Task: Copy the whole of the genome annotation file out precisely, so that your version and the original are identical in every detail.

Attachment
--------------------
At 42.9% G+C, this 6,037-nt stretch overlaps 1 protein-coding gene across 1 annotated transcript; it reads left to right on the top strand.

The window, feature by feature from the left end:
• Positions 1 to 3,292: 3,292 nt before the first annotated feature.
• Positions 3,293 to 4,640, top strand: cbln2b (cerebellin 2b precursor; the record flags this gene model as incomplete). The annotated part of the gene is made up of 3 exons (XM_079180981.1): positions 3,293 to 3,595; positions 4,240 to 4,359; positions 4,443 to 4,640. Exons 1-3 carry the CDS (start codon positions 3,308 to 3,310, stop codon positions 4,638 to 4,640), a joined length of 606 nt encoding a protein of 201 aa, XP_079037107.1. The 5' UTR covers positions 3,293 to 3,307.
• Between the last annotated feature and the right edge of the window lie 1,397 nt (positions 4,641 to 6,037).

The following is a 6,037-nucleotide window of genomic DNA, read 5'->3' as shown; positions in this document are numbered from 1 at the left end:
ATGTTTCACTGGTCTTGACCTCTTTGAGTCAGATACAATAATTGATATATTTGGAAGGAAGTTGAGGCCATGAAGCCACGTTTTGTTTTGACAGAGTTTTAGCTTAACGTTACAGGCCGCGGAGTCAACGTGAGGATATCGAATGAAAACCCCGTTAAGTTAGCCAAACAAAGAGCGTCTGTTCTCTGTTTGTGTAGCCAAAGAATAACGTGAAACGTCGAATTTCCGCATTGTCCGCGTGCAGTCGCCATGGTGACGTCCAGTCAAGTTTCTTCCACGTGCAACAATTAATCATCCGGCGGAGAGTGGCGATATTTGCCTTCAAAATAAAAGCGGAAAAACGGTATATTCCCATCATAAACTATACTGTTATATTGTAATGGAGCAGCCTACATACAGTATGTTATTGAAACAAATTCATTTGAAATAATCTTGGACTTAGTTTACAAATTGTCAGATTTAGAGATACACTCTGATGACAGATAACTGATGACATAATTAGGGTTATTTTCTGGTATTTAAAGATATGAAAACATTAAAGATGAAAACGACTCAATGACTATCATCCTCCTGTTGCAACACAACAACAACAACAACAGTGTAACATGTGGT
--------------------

At 42.9% G+C, this 6,037-nt stretch overlaps 1 protein-coding gene across 1 annotated transcript; it reads left to right on the top strand.

The window, feature by feature from the left end:
• Positions 1 to 3,292: 3,292 nt before the first annotated feature.
• Positions 3,293 to 4,640, top strand: cbln2b (cerebellin 2b precursor; the record flags this gene model as incomplete). The annotated part of the gene is made up of 3 exons (XM_079180981.1): positions 3,293 to 3,595; positions 4,240 to 4,359; positions 4,443 to 4,640. Exons 1-3 carry the CDS (start codon positions 3,308 to 3,310, stop codon positions 4,638 to 4,640), a joined length of 606 nt encoding a protein of 201 aa, XP_079037107.1. The 5' UTR covers positions 3,293 to 3,307.
• Between the last annotated feature and the right edge of the window lie 1,397 nt (positions 4,641 to 6,037).

The following is a 6,037-nucleotide window of genomic DNA, read 5'->3' as shown; positions in this document are numbered from 1 at the left end:
ATGTTTCACTGGTCTTGACCTCTTTGAGTCAGATACAATAATTGATATATTTGGAAGGAAGTTGAGGCCATGAAGCCACGTTTTGTTTTGACAGAGTTTTAGCTTAACGTTACAGGCCGCGGAGTCAACGTGAGGATATCGAATGAAAACCCCGTTAAGTTAGCCAAACAAAGAGCGTCTGTTCTCTGTTTGTGTAGCCAAAGAATAACGTGAAACGTCGAATTTCCGCATTGTCCGCGTGCAGTCGCCATGGTGACGTCCAGTCAAGTTTCTTCCACGTGCAACAATTAATCATCCGGCGGAGAGTGGCGATATTTGCCTTCAAAATAAAAGCGGAAAAACGGTATATTCCCATCATAAACTATACTGTTATATTGTAATGGAGCAGCCTACATACAGTATGTTATTGAAACAAATTCATTTGAAATAATCTTGGACTTAGTTTACAAATTGTCAGATTTAGAGATACACTCTGATGACAGATAACTGATGACATAATTAGGGTTATTTTCTGGTATTTAAAGATATGAAAACATTAAAGATGAAAACGACTCAATGACTATCATCCTCCTGTTGCAACACAACAACAACAACAACAGTGTAACATGTGGT